Involving Males in Teen Pregnancy Prevention
Be knowledgeable about the needs of the community and the population to be served before implementing your program.
- conduct a formal needs assessment or collect informal feedback from participants
- engage in extensive consultation with community members from the first stages of planning to get input on goals and activities and to allay concerns
- recreation and field trip opportunities
- "expert" speakers to address particular topics
- identify and recruit additional male participants
- serving as positive role models and mentors
- designing and implementing activities
- slightly older male peers (five to seven years older) are among the most
- effective people to deliver messages to teen men
- messages of male involvement in pregnancy prevention have often been incorporated into a larger program agenda that may be more immediately appealing to men
- sticking to strategies that work and being open to trying new ideas is important for keeping a program fresh and interesting for staff and participants
- approach the subject in ways that empower young men to be involved in the prevention process
- use messages that appeal to hopes and dreams rather than terms of blame and irresponsibility
- incorporate group activities, group discussion, and/or peer facilitation
- present information in clear, concise, and concrete terms, free of technical or scientific jargon
Take care to develop a good relationship with the community in which you are developing programs.
- respecting the values and wishes of the larger community is essential to gaining trust in the program
- consider enlisting the support and interest of influential community members
- convene a community group of adolescents and adults to communicate the needs and concerns of the larger community to the program providers
- community involvement and support also help ensure program longevity
Choose lengthier rather than briefer contact with program participants.
- establish a consistency and reliability in relationships that may be otherwise missing in participantsí lives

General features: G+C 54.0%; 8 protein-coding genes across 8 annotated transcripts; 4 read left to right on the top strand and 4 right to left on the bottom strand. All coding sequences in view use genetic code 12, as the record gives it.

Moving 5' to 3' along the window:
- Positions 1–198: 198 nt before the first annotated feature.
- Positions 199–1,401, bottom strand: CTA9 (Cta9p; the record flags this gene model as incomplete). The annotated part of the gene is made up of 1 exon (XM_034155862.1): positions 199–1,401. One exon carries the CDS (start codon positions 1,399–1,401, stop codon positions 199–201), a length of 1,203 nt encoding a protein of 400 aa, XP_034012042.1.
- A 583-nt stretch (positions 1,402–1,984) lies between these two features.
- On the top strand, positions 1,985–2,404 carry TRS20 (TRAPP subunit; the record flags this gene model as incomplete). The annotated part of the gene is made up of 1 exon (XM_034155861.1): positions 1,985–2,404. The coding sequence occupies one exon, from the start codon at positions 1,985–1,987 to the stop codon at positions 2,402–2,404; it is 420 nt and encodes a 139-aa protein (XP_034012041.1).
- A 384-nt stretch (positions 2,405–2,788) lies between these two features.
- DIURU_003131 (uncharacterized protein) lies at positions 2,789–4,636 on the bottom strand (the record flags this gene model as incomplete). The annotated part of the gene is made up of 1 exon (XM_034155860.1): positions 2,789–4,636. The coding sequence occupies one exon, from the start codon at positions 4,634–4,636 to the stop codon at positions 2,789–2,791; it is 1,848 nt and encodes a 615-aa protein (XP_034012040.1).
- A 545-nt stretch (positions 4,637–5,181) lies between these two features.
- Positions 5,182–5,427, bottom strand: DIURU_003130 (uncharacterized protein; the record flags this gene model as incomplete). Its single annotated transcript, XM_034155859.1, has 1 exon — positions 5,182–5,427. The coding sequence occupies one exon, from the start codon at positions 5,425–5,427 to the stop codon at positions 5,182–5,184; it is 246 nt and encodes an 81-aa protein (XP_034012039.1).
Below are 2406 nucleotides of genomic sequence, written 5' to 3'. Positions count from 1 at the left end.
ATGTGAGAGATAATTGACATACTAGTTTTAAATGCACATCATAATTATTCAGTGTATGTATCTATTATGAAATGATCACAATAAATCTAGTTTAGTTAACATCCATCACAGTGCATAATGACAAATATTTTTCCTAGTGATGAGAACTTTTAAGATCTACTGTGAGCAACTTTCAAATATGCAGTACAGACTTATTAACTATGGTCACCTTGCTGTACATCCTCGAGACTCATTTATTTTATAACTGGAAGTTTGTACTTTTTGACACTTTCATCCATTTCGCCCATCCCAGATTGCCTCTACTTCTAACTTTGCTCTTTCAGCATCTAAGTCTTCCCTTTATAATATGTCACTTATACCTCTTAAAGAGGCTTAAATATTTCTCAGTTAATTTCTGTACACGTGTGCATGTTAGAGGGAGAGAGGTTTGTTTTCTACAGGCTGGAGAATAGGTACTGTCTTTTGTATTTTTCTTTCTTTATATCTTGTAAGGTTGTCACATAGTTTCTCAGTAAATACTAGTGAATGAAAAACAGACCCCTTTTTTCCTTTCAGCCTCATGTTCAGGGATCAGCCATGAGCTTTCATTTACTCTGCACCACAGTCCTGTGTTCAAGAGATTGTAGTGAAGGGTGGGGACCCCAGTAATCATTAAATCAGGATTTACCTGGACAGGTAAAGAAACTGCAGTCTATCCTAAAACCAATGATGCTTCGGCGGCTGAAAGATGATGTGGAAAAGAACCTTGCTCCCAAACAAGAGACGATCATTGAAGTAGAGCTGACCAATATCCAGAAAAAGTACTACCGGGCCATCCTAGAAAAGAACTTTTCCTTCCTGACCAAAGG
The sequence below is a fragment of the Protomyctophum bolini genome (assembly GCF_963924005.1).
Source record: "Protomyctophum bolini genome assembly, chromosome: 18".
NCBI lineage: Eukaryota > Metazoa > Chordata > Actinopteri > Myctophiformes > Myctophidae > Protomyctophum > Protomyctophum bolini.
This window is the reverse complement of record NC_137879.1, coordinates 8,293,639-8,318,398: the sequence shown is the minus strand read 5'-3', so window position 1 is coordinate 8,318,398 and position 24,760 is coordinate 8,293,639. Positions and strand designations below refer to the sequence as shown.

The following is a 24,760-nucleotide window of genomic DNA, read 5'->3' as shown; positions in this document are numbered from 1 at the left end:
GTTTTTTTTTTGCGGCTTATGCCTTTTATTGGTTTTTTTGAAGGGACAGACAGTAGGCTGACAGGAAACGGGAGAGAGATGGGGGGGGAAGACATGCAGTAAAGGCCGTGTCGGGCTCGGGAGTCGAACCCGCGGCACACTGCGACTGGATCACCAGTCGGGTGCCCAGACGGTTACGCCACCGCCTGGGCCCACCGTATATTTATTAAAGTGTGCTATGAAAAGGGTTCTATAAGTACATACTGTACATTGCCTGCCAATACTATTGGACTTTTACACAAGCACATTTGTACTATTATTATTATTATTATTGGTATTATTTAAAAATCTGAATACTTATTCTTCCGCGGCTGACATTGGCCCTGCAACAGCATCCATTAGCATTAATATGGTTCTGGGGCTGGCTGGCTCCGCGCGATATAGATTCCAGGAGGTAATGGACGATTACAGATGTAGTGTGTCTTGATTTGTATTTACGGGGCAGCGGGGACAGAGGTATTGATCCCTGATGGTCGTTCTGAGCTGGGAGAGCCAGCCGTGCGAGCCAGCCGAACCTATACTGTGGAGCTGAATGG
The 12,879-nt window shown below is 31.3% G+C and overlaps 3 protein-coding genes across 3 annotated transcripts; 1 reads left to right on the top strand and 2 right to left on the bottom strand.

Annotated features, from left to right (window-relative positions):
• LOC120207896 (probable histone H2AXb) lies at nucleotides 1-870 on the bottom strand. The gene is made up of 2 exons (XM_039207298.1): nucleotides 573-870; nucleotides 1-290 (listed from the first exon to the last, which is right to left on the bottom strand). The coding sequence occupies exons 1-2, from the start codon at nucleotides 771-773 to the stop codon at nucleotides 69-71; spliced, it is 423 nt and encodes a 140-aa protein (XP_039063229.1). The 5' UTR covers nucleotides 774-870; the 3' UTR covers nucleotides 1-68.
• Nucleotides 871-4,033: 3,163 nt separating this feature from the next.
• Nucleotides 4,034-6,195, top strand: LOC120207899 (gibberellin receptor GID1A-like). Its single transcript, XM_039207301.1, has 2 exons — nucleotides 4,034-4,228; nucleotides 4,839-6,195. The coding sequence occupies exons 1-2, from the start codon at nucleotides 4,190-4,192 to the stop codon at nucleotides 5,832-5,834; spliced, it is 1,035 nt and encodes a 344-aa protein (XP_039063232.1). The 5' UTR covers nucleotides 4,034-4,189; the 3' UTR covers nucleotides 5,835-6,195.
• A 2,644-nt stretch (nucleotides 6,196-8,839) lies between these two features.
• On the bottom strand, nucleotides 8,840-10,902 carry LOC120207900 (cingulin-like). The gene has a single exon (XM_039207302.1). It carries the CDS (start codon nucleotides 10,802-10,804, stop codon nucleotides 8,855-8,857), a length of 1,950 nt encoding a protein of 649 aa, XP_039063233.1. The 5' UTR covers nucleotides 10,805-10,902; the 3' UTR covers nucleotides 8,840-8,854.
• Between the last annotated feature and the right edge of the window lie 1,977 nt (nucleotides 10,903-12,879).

- establish trust and a comfort level that allows the males to let down their guard and develop a true interest in the subject matter
- messages of abstinence and postponing sexual involvement are more likely to effectively reach younger teens not yet in high school
- older teens already in high school are more interested in the nuts and bolts of preventing pregnancy and STDs
- emphasizing STD prevention may have greater impact on young menís behaviors than concentrating solely on pregnancy prevention
- word-of-mounth recruitment is identified as the most successful way to recruit participants, although most programs also use outreach strategies
- establish a good reputation within the environment where the program operates (i.e., with surrounding institutions, programs and resources)
- incorporate parents through special events or take-home assignments
- use a community-wide approach to encourage parents and other adults to speak plainly about sexual and contraceptive matters
- diversify funding sources to ensure continuity
Sonenstein, F.L., K. Stewart, L.D. Lindberg, M. Pernas, and S. Williams. (1998.) Involving Males in Preventing Teen Pregnancy: A Guide for Program Planners. Washington, DC: The Urban Institute. (202) 857-8687.
Moore, K.A., A.K. Driscoll, and T.Ooms. (1997.) Not Just For Girls: The Roles of Boys and Men in Teen Pregnancy Prevention. Washington, DC: The National Campaign to Prevent Teen Pregnancy. (202) 261-5655.